As the nation remembers Martin Luther King Jr. on Monday, Rainbow PUSH Coalition is honoring the slain civil rights leader with a new documentary.
The coalition’s 32nd annual celebration of King will be virtual and starts at 10 a.m. Hosts will be Felicia Lawrence, a Chicago native who is an evening anchor at Indianapolis TV station WTHR and Josh Morris, a sophomore at the College of DuPage.
The event is free, but RSVPs are required. Those wishing to attend can register on the Rainbow PUSH website.
The documentary, ‘PUSH Excel Journey to Excellence,’ will air Monday night at 6:30 on NBC5 Chicago.
The documentary features scenes from protests as it discusses King’s move to Chicago in 1966, part of an ongoing campaign to highlight poor housing conditions in the city’s Black community. It also chronicles the creation of the PUSH Excel, the coalition’s educational branch.
PUSH Excel was created to fight “second-class schools and first-class jails” that Black, Brown and poor students were subjected to.
Today, it teaches students oratorical skills, robotics, computer science, coding and sports through the Dr. King’s Workshop program. It also provides scholarships and support to historically Black colleges and universities.
The 22-minute documentary includes interviews with members of the PUSH Excel board and is narrated by former CBS anchor Bill Kurtis.
Greg Mathis, known for his Judge Mathis courtroom TV show, appears in the documentary to thank Rev. Jesse Jackson, the coalition’s founder.
“My career started as a street youth and high school dropout,” Mathis says in the documentary. “But it was Rev. Jackson and his voice that ‘I am somebody’ that convinced me that I can change my life and turn toward working for our community.”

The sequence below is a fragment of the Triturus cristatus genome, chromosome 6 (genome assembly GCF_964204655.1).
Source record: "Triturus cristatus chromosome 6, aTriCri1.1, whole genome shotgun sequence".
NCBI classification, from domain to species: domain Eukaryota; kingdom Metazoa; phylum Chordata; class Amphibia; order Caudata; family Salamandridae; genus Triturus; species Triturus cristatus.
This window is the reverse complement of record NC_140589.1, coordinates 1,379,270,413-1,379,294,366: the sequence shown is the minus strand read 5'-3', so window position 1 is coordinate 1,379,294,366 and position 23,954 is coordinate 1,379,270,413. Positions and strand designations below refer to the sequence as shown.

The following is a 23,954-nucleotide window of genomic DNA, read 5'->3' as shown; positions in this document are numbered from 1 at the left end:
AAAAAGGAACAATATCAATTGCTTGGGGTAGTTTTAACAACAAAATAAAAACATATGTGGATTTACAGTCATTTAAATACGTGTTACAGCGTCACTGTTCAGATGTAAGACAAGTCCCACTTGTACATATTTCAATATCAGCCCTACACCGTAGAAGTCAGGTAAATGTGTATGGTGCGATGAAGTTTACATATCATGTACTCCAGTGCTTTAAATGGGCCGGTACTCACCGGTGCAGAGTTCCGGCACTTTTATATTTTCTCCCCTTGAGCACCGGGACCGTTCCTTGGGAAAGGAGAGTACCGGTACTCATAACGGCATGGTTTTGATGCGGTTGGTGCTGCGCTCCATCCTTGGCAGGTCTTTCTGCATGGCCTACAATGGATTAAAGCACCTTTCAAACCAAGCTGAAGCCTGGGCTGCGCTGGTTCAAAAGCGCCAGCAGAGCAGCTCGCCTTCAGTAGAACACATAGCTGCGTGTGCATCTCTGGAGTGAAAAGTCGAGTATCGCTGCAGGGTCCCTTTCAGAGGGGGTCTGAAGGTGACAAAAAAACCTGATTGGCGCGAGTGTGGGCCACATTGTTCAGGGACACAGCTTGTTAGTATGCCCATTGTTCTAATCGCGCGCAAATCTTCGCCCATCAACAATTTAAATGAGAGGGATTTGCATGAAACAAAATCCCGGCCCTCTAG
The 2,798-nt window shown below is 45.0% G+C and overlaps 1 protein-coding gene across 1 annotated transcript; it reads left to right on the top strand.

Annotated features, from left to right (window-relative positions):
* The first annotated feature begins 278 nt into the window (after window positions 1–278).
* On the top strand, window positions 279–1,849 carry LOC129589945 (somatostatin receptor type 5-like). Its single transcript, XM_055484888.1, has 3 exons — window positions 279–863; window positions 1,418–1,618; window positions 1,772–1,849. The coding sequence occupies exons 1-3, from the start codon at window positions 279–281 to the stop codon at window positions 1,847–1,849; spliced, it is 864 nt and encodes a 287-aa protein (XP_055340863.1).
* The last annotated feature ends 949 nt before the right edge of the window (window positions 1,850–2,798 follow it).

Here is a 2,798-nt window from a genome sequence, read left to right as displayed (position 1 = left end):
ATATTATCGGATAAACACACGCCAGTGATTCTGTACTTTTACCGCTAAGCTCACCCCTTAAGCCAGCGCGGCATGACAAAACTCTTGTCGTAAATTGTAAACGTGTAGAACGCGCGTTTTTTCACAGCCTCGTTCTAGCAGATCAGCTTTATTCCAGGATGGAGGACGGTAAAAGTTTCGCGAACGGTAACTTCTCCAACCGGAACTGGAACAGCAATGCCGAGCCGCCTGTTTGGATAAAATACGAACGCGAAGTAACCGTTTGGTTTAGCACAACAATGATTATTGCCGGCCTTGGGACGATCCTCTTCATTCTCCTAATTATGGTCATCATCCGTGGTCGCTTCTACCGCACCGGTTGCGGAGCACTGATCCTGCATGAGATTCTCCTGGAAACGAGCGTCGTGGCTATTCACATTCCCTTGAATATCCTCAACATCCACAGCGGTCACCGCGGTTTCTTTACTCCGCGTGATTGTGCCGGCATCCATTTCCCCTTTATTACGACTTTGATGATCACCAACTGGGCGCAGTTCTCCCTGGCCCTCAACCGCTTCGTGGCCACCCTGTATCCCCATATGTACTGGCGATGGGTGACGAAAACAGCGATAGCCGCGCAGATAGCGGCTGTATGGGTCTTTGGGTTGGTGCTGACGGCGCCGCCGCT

Speaking in front of a wall lined with photos of Jackson, Mathis shared his story of incarceration before Jackson’s mentorship helped him become the youngest judge in Michigan.
“I’m an example, one of many, of the work Rev. Jackson and PUSH Excel has done and continues to do,” Mathis says.
The documentary delves into Jackson’s history as well.
Jackson worked closely with King; in 1966, King appointed Jackson as head of the Chicago Operation Breadbasket economic program.
After King’s assassination, Jackson continued the fight toward equality. In 1971, Jackson founded Operation PUSH. In 1984 and again in 1988, Jackson sought the Democratic Party’s presidential nomination.
Jackson told the Sun-Times Friday he’d “vowed” to King that as long as he lived he would continue the fight for racial, economic and educational justice.
He said they fought to “protect what was gained,” and he’ll continue to protect those rights, particularly as the fight for new voting rights protections continues in Washington, D.C., and the cost of higher education continues to rise.
“It’s a dynamic process,” Jackson said of his activism. “It’s never static.”
Cheyanne M. Daniels is a staff reporter at the Chicago Sun-Times via Report for America, a not-for-profit journalism program that aims to bolster the paper’s coverage of communities on the South and West sides.